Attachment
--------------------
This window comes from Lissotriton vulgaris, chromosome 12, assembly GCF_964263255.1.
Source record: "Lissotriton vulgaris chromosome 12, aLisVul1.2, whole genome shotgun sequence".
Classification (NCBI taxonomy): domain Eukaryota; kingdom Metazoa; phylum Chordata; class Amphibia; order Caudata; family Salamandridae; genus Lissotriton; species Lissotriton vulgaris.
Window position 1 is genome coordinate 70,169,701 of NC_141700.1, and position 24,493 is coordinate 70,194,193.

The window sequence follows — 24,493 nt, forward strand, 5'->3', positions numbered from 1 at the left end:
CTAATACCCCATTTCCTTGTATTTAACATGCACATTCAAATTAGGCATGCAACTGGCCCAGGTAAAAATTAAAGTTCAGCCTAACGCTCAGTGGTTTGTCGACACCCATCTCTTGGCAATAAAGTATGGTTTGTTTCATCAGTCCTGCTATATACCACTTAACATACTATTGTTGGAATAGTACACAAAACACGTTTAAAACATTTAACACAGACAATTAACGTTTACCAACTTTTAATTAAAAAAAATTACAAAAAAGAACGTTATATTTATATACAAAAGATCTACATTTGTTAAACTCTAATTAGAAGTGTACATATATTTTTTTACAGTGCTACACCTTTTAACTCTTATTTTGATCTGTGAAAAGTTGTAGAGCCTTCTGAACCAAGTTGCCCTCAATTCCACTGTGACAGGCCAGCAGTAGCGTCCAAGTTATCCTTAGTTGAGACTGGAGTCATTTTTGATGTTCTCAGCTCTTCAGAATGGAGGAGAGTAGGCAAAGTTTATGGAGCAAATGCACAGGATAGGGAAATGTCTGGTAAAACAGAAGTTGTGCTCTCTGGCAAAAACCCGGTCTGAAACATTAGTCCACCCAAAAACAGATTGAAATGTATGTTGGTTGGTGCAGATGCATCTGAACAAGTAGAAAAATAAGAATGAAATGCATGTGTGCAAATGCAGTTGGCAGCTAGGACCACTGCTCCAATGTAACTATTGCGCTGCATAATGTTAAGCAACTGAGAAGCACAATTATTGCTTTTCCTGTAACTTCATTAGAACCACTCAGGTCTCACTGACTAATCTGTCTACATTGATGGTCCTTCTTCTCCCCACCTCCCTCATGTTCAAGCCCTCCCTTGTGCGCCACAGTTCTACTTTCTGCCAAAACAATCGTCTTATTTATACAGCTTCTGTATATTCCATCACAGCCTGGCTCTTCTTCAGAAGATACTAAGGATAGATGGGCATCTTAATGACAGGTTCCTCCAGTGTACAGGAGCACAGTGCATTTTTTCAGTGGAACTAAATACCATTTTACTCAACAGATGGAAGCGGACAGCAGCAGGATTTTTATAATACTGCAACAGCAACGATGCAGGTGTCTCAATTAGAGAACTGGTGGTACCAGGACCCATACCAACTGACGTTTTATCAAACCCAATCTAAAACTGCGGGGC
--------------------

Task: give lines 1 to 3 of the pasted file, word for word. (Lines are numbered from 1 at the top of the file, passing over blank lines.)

This window comes from Lissotriton vulgaris, chromosome 12, assembly GCF_964263255.1.
Source record: "Lissotriton vulgaris chromosome 12, aLisVul1.2, whole genome shotgun sequence".
Classification (NCBI taxonomy): domain Eukaryota; kingdom Metazoa; phylum Chordata; class Amphibia; order Caudata; family Salamandridae; genus Lissotriton; species Lissotriton vulgaris.